There is nothing known to us till now which suggests that this was either a sophisticated operation or an intricate form of cyber crime. Media reports refer to the stand taken in official circles that this was conventional theft after taking advantage of the vulnerability (read greed) of the lowest functionaries. There is also the claim that no great damage was done because most sensitive information was stored in computer systems, and whenever hard copies of crucial papers were required, the bare minimum was printed for circulation on a need-to-know basis — as it should be in a modern-day office. If this stand is ultimately upheld by the investigation, and the theft is proved as one confined to physical documents — there is some extenuation that will go in favour of the higher officials.

Fundamentally, there is a need for a hard look at existing systems. There is also a case for extending the high standards which have successfully protected information stored both in the Prime Minister’s Office and the Cabinet Secretariat, and possibly at the headquarters of all three defence forces.

What the investigation will have to address next is whether the leaked information was actually sensitive and classified. Without establishing this, it may not be possible to successfully press charges other than that of theft and trespass against the conspirators. We have a funny situation where many government organisations mark almost every other document as either secret or top secret. Very often the decision to classify a document is taken at the level of under-secretary/section officer in a mechanical fashion and without any application of mind. The approval of the joint secretary, subsequently, is said to be routine.

Security classification is a double-edged weapon. It no doubt vests sanctity to a record/note in circulation which it would not otherwise gain. At the same time it brings about a ludicrous situation in which everything that a department possesses is converted into a treasure that has to be protected every working day, without the means required for doing so. When those who are accused in the Shastri Bhavan case are eventually charge sheeted and taken to court, some of them could take advantage of a loose classification protocol, and are liable to be discharged, if, at the minimum, the prosecution is unable to prove either a role in the break-in or direct benefit from what was contained in the documents.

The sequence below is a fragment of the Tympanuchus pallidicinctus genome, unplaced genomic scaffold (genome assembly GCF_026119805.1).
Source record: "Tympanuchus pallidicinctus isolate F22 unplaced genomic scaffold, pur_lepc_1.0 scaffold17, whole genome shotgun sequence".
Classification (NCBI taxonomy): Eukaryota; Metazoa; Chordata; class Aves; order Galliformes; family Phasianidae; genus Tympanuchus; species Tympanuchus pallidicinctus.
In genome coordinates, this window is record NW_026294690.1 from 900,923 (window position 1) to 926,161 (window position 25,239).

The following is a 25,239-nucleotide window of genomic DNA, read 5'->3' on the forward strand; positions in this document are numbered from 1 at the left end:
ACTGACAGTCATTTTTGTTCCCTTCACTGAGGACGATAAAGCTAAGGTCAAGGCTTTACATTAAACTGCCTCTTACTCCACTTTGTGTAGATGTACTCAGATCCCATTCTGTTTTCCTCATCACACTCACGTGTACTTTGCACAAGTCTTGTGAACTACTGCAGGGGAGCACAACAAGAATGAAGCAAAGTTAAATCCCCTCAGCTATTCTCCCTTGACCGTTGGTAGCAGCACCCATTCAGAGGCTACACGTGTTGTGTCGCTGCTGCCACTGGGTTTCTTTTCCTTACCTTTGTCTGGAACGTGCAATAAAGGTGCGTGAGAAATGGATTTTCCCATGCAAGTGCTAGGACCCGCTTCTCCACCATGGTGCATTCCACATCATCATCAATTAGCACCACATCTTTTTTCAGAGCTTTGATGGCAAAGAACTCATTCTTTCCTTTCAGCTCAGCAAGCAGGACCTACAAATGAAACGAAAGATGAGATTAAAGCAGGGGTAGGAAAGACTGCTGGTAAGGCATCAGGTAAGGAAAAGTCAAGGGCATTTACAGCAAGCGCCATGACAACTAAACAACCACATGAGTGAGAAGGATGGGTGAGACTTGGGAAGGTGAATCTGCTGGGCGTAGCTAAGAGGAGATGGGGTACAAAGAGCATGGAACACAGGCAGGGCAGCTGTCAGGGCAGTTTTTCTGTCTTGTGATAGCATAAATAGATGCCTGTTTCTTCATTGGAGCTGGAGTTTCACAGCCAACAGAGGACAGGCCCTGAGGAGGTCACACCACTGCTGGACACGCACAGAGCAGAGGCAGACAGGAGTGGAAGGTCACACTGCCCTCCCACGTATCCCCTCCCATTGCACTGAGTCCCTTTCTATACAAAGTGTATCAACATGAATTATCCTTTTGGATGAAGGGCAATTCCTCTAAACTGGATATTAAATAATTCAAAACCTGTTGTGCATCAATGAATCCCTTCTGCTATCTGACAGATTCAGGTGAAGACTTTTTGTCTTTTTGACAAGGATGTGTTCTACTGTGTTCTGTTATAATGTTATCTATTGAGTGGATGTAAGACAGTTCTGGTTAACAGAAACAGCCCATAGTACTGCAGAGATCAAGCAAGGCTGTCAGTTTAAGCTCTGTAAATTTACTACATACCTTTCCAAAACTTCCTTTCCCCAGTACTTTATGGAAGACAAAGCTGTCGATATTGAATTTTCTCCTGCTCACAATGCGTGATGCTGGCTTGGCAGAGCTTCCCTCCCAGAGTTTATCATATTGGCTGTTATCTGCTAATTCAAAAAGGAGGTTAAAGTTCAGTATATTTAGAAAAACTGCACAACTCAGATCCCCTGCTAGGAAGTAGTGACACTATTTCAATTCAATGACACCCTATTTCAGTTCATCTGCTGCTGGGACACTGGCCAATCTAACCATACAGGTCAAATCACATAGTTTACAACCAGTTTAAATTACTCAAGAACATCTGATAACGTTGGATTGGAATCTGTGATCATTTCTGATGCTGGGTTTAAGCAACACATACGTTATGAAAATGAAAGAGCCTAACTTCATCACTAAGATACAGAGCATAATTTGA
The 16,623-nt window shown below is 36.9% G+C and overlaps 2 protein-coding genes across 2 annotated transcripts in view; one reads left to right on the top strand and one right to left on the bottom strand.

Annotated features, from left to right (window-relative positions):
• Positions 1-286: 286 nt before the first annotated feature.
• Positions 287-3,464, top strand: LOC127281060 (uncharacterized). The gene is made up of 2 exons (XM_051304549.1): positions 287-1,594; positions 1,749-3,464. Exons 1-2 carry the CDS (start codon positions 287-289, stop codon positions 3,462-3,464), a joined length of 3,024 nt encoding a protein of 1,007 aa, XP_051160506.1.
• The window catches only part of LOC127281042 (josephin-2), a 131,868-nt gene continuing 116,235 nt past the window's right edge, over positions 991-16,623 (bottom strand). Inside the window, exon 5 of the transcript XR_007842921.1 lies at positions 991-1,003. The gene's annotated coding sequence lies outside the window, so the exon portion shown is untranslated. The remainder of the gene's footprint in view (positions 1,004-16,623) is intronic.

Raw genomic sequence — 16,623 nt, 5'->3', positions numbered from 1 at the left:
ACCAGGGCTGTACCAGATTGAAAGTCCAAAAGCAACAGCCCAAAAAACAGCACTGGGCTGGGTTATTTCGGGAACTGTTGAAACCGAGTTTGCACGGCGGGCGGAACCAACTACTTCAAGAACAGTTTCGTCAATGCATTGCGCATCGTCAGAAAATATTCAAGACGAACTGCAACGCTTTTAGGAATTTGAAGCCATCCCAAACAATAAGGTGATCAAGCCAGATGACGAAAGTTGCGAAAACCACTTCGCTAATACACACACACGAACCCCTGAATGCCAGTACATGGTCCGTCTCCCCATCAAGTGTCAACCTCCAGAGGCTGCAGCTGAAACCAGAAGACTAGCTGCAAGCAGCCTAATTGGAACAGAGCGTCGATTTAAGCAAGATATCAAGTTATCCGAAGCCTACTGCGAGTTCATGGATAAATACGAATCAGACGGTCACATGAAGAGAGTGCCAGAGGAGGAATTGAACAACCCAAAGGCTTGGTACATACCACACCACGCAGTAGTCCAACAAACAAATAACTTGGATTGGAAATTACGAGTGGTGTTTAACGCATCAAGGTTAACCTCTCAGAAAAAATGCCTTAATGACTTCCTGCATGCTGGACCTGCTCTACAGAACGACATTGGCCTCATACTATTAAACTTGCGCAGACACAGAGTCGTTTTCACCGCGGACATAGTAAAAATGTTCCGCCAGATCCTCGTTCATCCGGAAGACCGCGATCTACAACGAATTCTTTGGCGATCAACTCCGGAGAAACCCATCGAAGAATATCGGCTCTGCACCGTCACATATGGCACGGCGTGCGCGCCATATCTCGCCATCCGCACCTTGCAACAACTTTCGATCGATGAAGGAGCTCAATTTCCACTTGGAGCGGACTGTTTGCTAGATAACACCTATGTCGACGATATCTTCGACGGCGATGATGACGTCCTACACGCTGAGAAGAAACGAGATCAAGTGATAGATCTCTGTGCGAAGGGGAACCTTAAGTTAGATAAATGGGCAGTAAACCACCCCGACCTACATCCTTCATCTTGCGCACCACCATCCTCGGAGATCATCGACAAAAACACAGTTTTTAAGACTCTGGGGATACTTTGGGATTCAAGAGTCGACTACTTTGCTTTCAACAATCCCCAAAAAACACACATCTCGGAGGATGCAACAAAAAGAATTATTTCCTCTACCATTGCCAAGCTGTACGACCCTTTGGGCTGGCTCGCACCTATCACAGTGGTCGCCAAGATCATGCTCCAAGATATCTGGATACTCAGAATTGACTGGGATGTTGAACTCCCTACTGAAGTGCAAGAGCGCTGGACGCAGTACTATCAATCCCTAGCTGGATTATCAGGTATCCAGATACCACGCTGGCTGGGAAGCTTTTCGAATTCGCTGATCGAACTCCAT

Investigation and justice

A lot of scrutiny and application of mind will be needed for successful application of the Official Secrets Act (OSA). Incidentally, the OSA is of 1923 vintage and a complicated piece of legislation. There is one strong school of thought which says that the OSA has no reason to remain on our statute books after the Right to Information Act of 2005. An indictment of the accused under the OSA, after thorough investigation, requires the scrutiny of the Ministry of Home Affairs (MHA) and its approval, after which a complaint can be filed in the competent court.

A favourable outcome thereafter for the investigator is usually dicey. Interestingly, a person in charge of and responsible for the conduct of business of a company is not liable to punishment under the OS Act “if he proves that the offence was committed without his knowledge or that he exercised all due diligence to prevent the commission of such offence” — Section 15 (1). A company under the scanner has already distanced itself from one of its executives who has been arrested. These are the factors that make a swift delivery of justice to the aggrieved party, viz. , the state, a near impossibility.

The Modi government deserves to be complimented for its proactive decision to have the suspects under surveillance and later nabbing them. If it had lost some time in bringing them to book, it is explained by the fact that delicate operations such as these have to be well thought out and executed at an appropriate moment. There cannot be any kind of heavy footedness in the matter.

There is the final question that should nag most of us. Should the investigation continue to be in the hands of the Delhi Police, or should it be transferred to the Central Bureau of Investigation (CBI)? In this, one cannot assume a categorical stand here. A lot will depend on the kind of evidence that is ferreted out in the next few weeks. If there is a nationwide conspiracy that emerges, or if investigation extends beyond our borders, there is a case for the CBI stepping in. Otherwise, the Delhi Police are competent enough to proceed on their own steam and carry out the inquiries to their logical conclusion. To see a ghost in the MHA’s alleged reluctance to call in the CBI will be unfair to both the Central government and the Delhi Police.

(R.K. Raghavan is a former CBI Director.)